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Conant, William C.; Vogelmann, Andrew M.; Ramanathan, V. (2011)
Publisher: Co-Action Publishing
Journal: Tellus A
Languages: English
Types: Article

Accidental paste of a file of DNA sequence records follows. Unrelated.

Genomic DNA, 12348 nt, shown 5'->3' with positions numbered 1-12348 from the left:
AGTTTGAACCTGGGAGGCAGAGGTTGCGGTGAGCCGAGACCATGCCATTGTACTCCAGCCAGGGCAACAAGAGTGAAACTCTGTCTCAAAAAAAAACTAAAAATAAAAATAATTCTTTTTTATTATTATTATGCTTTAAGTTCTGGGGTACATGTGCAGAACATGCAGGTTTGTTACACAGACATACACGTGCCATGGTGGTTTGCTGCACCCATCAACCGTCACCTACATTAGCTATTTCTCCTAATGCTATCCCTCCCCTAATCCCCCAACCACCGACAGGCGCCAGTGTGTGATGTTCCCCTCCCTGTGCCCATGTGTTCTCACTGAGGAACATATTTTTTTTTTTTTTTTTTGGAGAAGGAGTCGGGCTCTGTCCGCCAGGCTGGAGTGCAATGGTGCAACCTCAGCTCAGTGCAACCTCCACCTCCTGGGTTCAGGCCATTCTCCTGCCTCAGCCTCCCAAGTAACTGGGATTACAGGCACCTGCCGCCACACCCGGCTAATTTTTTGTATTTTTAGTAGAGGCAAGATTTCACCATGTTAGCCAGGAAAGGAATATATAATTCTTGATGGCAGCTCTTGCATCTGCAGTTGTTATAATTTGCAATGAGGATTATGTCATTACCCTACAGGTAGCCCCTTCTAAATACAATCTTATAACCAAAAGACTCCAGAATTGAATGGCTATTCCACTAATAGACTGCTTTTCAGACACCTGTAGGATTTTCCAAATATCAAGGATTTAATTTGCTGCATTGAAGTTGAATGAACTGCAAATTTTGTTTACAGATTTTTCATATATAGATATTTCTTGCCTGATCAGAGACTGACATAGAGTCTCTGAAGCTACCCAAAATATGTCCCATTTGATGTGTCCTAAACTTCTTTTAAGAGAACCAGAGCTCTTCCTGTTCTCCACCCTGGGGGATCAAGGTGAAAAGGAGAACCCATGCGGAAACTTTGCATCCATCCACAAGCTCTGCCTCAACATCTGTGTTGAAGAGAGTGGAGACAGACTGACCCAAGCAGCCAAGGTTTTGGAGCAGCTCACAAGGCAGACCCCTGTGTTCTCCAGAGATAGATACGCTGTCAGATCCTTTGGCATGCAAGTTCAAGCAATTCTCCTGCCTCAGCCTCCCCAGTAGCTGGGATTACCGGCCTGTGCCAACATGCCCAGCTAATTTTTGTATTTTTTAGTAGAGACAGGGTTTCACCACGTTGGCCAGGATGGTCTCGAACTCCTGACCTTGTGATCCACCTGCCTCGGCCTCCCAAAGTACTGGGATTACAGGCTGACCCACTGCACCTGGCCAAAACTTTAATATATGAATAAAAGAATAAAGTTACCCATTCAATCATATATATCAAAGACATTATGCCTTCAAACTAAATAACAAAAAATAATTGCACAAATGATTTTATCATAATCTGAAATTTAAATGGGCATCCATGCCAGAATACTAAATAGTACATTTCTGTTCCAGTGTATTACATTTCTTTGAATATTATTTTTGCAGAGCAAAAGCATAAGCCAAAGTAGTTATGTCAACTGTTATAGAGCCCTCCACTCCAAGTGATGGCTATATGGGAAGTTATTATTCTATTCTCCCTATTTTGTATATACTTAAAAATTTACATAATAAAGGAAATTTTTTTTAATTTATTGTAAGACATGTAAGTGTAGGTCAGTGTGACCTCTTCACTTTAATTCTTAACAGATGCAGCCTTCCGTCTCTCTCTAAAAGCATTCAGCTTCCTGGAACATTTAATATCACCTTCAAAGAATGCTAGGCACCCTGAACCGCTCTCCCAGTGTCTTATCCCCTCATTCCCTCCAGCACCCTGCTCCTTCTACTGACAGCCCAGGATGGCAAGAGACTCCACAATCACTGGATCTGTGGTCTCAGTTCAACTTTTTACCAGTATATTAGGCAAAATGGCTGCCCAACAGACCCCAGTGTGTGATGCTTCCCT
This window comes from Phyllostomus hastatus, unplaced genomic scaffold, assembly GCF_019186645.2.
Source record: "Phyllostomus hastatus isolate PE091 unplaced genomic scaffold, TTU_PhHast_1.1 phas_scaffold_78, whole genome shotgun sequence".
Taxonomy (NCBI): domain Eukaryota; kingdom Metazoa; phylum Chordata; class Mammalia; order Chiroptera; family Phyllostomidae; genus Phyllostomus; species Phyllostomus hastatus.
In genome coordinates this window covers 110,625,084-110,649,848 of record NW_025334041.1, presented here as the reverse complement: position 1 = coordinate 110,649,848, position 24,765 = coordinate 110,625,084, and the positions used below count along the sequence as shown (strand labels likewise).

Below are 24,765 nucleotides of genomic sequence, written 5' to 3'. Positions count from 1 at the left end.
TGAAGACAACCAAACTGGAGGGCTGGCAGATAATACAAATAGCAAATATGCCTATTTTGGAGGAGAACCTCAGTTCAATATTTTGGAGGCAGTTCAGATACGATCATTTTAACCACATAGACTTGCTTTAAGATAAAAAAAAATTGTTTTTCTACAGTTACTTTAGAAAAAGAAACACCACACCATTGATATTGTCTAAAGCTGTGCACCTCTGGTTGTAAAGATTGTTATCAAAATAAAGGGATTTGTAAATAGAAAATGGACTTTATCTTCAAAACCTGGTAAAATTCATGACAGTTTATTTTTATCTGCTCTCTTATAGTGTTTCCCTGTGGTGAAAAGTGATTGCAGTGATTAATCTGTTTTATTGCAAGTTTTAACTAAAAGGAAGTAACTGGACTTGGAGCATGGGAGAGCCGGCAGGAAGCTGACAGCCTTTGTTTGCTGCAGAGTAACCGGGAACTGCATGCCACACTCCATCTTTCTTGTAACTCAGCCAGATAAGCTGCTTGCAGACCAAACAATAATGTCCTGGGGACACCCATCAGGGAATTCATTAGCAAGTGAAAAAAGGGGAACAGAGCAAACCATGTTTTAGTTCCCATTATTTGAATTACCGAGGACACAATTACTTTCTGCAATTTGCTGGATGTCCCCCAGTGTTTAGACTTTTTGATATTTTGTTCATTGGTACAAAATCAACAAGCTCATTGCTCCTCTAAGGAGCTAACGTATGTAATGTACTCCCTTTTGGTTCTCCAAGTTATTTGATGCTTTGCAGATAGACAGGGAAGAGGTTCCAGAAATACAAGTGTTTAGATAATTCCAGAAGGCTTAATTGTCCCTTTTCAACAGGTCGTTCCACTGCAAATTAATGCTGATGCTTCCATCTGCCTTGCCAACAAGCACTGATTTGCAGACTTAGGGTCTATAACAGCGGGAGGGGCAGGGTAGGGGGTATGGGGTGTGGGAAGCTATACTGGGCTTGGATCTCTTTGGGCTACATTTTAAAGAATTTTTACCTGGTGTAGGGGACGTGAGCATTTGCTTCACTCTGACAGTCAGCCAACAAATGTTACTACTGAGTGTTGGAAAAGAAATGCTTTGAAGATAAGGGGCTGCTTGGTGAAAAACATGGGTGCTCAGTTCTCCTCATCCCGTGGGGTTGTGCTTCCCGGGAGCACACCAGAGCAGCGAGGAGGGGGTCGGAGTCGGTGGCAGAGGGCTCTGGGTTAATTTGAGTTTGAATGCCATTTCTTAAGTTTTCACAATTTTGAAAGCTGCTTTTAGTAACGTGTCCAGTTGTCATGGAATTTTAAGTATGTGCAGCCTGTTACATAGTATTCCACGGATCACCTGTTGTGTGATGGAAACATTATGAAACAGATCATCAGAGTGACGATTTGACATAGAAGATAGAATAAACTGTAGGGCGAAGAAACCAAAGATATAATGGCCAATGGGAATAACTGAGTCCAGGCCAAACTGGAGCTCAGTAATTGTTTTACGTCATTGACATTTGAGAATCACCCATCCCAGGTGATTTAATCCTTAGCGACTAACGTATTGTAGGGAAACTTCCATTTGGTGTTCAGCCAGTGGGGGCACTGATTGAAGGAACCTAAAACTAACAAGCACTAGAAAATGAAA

This paper is motivated by several recent studies that have shown that observations of atmosphericsolar absorption systematically and significantly exceed model estimates. This papertests whether uncertainties in the physics of water vapor absorption in clear skies are directlyresponsible for this unexplained excess absorption. Radiative transfer calculations of clear-skysolar fluxes are compared to measurements in the tropical Pacific at the surface and the tropopause.We find that the atmospheric absorption in excess of that predicted by radiative transfermodels, if it exists, is less than the experimental uncertainty of 7 W m<sup>−2</sup> (diurnally averaged).Furthermore, the difference between observed and modeled absorption is essentially independentof water vapor amounts between 35 and 51 kg m<sup>−2</sup>. A more direct test of the accuracy ofmodeled water vapor absorption is conducted with two independent multi-spectral radiometersat the Atmospheric Radiation Measurement site in Oklahoma, each providing over 16 000surface measurements of direct solar radiation in the 0.94 mm region. These spectral data confirmstate-of-the-art radiation model computations of water vapor line absorption to within 5% forthe wavelength region tested. The model-observation agreement for both tropical andOklahoma data strongly suggests that uncertainties in the physics of water vapor absorptionin clear skies are not a source for any significant excess solar absorption, thus narrowing thesearch to other atmospheric constituents or water vapor in cloudy skies.DOI: 10.1034/j.1600-0870.1998.t01-1-00010.x
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